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Author Topic: Preservation techniques  (Read 281 times)

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Ranger_Dave

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Preservation techniques
« on: March 10, 2017, 01:02:23 PM »

I have a few, and am going to get some more tomorrow, leaf impressions in sandstone. There might be some fish there too. It's only 70 million years old and the sandstone didn't quite make it to the stone part yet. The specimens are very fragile and crumble if handled roughly. So, my question is, does anyone here know what I can do to make them a bit less fragile? I know that many fossils are saturated with some kind of liquid to harden them. What do they use?  Thanks.
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rocks2dust

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Re: Preservation techniques
« Reply #1 on: March 10, 2017, 01:22:54 PM »

Paleobond is what I've seen generally recommended in Internet chatrooms for fragile material. It is removable, which is very important to many collectors. There may be other, similar brands out there by now. You'll want to keep with the fossil a note of which stabilizer you used, in case it needs to be removed in the future. The Smithsonian uses polyvinyl butyral in acetone, which may be cheaper (see their fossil prep web page) and is also easily removed.

Ranger_Dave

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Re: Preservation techniques
« Reply #2 on: March 10, 2017, 01:37:07 PM »

These are just leaf impressions, not of much value. The polyvinyl butyral and acetone sounds affordable. I might try that. I'd still include a note saying it was stabilized if I ever sell any.
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Ranger_Dave

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Re: Preservation techniques
« Reply #3 on: March 12, 2017, 12:45:12 PM »

From the research I've done in the past few days, I think PVA (polyvinyl acetate or white glue) would be the best for what I'm trying to do. The ratios have ranged from 3 parts water to 1 part glue up to 5 to 1. Since I'm trying to stabilize sandstone the more diluted, and thinner, ratio sounds like it might work. I have some plain sandstone, from the same place, that I'll experiment with. I'll post pictures next week.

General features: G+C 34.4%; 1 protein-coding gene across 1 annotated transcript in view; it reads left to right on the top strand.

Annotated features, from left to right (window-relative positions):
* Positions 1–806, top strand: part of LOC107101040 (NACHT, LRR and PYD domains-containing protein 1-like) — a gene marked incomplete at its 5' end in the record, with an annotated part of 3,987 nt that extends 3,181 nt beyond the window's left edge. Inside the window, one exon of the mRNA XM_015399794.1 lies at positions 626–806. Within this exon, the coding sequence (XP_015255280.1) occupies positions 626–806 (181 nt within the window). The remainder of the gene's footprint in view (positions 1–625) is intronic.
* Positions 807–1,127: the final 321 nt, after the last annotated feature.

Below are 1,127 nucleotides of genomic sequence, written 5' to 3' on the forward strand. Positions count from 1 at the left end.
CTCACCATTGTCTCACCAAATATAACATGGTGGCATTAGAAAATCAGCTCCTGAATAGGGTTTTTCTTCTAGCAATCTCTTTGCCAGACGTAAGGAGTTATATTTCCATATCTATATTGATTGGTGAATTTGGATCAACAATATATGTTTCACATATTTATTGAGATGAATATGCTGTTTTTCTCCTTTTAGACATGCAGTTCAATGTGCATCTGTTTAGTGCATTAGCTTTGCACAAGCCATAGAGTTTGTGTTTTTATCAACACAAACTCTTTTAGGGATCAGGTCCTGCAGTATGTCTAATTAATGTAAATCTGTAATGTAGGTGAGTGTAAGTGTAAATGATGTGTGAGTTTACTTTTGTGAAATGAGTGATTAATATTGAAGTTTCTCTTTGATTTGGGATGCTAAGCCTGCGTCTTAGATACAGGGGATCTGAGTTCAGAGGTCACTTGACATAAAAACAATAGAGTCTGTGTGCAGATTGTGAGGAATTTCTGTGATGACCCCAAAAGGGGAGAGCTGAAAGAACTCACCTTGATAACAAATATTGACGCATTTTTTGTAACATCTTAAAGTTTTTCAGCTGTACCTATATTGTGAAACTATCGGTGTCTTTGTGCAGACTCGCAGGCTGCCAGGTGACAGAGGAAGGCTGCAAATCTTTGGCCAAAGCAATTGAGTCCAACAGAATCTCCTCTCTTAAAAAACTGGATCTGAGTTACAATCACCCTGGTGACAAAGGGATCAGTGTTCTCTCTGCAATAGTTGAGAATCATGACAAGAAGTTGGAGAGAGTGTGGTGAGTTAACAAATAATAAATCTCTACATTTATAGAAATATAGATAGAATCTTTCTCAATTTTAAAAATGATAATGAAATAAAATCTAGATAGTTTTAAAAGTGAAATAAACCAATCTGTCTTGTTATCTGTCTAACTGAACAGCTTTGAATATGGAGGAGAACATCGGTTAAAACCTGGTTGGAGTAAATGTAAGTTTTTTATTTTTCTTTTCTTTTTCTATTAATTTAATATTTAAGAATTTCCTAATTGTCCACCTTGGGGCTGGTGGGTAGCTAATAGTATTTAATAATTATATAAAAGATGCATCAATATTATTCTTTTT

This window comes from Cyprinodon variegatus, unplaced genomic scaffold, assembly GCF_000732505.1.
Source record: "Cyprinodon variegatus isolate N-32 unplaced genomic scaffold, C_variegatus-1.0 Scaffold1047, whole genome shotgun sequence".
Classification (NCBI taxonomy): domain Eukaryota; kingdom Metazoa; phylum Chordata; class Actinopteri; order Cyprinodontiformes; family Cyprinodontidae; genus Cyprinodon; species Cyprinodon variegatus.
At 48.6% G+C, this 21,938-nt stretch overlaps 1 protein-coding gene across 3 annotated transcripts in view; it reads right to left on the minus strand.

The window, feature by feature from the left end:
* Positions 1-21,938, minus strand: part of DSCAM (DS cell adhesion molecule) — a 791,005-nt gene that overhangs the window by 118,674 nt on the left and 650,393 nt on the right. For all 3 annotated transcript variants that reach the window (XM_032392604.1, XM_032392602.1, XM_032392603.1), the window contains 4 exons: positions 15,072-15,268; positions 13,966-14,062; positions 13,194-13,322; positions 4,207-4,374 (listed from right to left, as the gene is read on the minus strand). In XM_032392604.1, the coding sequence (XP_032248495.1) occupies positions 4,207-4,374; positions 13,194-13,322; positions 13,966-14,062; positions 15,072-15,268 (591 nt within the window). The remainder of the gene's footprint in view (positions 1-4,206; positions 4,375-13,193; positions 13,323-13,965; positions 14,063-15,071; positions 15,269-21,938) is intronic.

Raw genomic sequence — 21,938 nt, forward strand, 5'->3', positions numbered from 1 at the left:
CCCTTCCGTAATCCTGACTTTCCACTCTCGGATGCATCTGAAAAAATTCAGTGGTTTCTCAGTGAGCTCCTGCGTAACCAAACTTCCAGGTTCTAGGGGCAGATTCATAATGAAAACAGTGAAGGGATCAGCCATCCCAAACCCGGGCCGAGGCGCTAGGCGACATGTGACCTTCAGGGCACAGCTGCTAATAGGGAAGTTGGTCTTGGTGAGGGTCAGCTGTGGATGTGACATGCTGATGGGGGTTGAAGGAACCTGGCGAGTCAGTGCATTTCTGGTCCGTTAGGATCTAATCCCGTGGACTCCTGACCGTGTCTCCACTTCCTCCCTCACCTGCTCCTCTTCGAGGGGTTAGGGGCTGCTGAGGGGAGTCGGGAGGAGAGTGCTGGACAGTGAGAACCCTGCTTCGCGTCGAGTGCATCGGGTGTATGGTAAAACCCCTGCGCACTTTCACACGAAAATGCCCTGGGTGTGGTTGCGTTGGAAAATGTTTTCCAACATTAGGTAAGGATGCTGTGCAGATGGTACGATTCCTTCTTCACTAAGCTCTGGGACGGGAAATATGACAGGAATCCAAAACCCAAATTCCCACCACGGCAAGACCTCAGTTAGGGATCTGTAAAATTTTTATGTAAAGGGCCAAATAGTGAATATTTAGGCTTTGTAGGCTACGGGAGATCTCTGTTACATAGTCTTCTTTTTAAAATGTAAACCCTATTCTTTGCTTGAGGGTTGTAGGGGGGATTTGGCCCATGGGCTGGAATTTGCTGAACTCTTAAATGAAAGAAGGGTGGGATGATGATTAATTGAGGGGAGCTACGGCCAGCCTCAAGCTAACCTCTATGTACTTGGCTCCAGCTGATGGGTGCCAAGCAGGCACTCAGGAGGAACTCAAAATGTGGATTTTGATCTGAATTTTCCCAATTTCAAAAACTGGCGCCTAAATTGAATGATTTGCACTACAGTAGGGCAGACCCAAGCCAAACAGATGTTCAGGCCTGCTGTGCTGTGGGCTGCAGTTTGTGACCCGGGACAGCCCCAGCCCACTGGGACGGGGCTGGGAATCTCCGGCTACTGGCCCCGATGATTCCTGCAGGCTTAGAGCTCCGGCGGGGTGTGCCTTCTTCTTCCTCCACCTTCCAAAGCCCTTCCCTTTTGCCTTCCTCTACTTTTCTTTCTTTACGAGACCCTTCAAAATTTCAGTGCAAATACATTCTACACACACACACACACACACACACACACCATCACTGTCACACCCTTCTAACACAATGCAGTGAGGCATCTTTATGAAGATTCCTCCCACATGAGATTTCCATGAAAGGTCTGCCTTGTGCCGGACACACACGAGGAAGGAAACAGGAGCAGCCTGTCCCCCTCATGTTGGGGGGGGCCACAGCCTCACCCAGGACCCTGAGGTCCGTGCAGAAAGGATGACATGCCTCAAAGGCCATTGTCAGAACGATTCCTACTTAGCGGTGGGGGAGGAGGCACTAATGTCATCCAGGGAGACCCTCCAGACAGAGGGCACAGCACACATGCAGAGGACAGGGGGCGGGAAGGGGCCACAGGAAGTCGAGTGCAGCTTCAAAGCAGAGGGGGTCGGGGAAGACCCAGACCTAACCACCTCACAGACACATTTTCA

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peruano

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Re: Preservation techniques
« Reply #4 on: March 12, 2017, 04:53:11 PM »

Back in the day, we used diluted white glue to stabilize fragile whale bones for a museum exhibit.  The bones had been buried for 20 years and  in places where the bone was highly vascularized or very porous, it tended to crumble on contact.  We diluted the glue and just kept drizzling it in until no more was absorbed.  Because of all the water in the glue it dried very slowly allowing it to penetrate into the bone before drying completely.  The nice thing about white glues is they can be removed by soaking if needs arise. 
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Ranger_Dave

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Re: Preservation techniques
« Reply #5 on: March 12, 2017, 06:59:35 PM »

Thanks. This seems a cheaper way than the new superglue formulations and less toxic than mixing with acetone. The leaf impressions are very crumble. Not much pressure and they fall apart. I'll try the white glue and water mix on Tuesday or Wednesday. Now I just have to find a paleobotanist to ID them for me.